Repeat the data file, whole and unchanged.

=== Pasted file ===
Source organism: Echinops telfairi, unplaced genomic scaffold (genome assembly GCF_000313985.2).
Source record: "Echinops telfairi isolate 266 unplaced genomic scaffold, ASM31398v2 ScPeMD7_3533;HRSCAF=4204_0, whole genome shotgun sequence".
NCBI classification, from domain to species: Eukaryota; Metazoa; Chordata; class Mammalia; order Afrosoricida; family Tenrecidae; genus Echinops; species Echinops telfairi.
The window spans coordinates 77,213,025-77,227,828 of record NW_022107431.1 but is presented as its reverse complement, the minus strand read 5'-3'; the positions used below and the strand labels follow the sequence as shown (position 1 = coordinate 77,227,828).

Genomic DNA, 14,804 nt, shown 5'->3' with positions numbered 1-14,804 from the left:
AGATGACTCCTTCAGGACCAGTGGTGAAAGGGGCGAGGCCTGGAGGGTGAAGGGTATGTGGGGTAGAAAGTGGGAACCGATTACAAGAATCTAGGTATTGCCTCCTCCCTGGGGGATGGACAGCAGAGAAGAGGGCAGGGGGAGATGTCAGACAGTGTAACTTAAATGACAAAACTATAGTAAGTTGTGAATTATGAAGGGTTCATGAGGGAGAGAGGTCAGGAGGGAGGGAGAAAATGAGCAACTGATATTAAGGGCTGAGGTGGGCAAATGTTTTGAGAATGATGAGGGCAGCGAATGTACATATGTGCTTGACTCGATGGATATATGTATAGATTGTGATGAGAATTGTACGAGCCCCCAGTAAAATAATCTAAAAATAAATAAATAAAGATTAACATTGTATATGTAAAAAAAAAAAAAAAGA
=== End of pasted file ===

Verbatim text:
Source organism: Echinops telfairi, unplaced genomic scaffold (genome assembly GCF_000313985.2).
Source record: "Echinops telfairi isolate 266 unplaced genomic scaffold, ASM31398v2 ScPeMD7_3533;HRSCAF=4204_0, whole genome shotgun sequence".
NCBI classification, from domain to species: Eukaryota; Metazoa; Chordata; class Mammalia; order Afrosoricida; family Tenrecidae; genus Echinops; species Echinops telfairi.
The window spans coordinates 77,213,025-77,227,828 of record NW_022107431.1 but is presented as its reverse complement, the minus strand read 5'-3'; the positions used below and the strand labels follow the sequence as shown (position 1 = coordinate 77,227,828).

Genomic DNA, 14,804 nt, shown 5'->3' with positions numbered 1-14,804 from the left:
AGATGACTCCTTCAGGACCAGTGGTGAAAGGGGCGAGGCCTGGAGGGTGAAGGGTATGTGGGGTAGAAAGTGGGAACCGATTACAAGAATCTAGGTATTGCCTCCTCCCTGGGGGATGGACAGCAGAGAAGAGGGCAGGGGGAGATGTCAGACAGTGTAACTTAAATGACAAAACTATAGTAAGTTGTGAATTATGAAGGGTTCATGAGGGAGAGAGGTCAGGAGGGAGGGAGAAAATGAGCAACTGATATTAAGGGCTGAGGTGGGCAAATGTTTTGAGAATGATGAGGGCAGCGAATGTACATATGTGCTTGACTCGATGGATATATGTATAGATTGTGATGAGAATTGTACGAGCCCCCAGTAAAATAATCTAAAAATAAATAAATAAAGATTAACATTGTATATGTAAAAAAAAAAAAAAAGA